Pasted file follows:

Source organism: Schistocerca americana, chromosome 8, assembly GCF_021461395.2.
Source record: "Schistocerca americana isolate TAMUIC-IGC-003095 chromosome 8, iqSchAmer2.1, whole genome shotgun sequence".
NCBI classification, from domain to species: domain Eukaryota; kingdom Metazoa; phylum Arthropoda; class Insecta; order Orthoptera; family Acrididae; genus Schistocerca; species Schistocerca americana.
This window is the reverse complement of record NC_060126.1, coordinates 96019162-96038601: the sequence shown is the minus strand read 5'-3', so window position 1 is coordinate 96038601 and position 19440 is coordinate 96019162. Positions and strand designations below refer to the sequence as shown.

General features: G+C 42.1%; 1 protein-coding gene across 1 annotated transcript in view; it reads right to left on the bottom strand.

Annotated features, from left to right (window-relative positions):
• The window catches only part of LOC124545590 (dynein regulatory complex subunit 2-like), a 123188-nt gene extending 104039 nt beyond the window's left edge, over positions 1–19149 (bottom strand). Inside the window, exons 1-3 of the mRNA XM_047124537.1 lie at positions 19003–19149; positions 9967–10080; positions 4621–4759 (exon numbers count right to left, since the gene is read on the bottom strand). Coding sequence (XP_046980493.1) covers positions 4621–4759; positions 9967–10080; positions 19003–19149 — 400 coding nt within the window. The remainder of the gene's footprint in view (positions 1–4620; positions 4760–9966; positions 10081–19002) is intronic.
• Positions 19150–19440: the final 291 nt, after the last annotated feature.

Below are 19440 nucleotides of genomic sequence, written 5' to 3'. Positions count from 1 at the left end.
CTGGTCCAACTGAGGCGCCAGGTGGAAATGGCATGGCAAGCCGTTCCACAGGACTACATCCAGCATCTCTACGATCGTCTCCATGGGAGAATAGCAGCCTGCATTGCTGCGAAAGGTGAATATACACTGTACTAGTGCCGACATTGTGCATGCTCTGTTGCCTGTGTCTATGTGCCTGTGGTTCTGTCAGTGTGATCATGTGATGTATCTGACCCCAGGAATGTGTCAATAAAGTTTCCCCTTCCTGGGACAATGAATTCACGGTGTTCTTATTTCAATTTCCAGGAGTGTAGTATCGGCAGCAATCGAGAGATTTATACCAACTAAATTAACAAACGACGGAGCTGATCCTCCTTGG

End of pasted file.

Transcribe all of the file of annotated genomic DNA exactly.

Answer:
Source organism: Schistocerca americana, chromosome 8, assembly GCF_021461395.2.
Source record: "Schistocerca americana isolate TAMUIC-IGC-003095 chromosome 8, iqSchAmer2.1, whole genome shotgun sequence".
NCBI classification, from domain to species: domain Eukaryota; kingdom Metazoa; phylum Arthropoda; class Insecta; order Orthoptera; family Acrididae; genus Schistocerca; species Schistocerca americana.
This window is the reverse complement of record NC_060126.1, coordinates 96019162-96038601: the sequence shown is the minus strand read 5'-3', so window position 1 is coordinate 96038601 and position 19440 is coordinate 96019162. Positions and strand designations below refer to the sequence as shown.

General features: G+C 42.1%; 1 protein-coding gene across 1 annotated transcript in view; it reads right to left on the bottom strand.

Annotated features, from left to right (window-relative positions):
• The window catches only part of LOC124545590 (dynein regulatory complex subunit 2-like), a 123188-nt gene extending 104039 nt beyond the window's left edge, over positions 1–19149 (bottom strand). Inside the window, exons 1-3 of the mRNA XM_047124537.1 lie at positions 19003–19149; positions 9967–10080; positions 4621–4759 (exon numbers count right to left, since the gene is read on the bottom strand). Coding sequence (XP_046980493.1) covers positions 4621–4759; positions 9967–10080; positions 19003–19149 — 400 coding nt within the window. The remainder of the gene's footprint in view (positions 1–4620; positions 4760–9966; positions 10081–19002) is intronic.
• Positions 19150–19440: the final 291 nt, after the last annotated feature.

Below are 19440 nucleotides of genomic sequence, written 5' to 3'. Positions count from 1 at the left end.
CTGGTCCAACTGAGGCGCCAGGTGGAAATGGCATGGCAAGCCGTTCCACAGGACTACATCCAGCATCTCTACGATCGTCTCCATGGGAGAATAGCAGCCTGCATTGCTGCGAAAGGTGAATATACACTGTACTAGTGCCGACATTGTGCATGCTCTGTTGCCTGTGTCTATGTGCCTGTGGTTCTGTCAGTGTGATCATGTGATGTATCTGACCCCAGGAATGTGTCAATAAAGTTTCCCCTTCCTGGGACAATGAATTCACGGTGTTCTTATTTCAATTTCCAGGAGTGTAGTATCGGCAGCAATCGAGAGATTTATACCAACTAAATTAACAAACGACGGAGCTGATCCTCCTTGG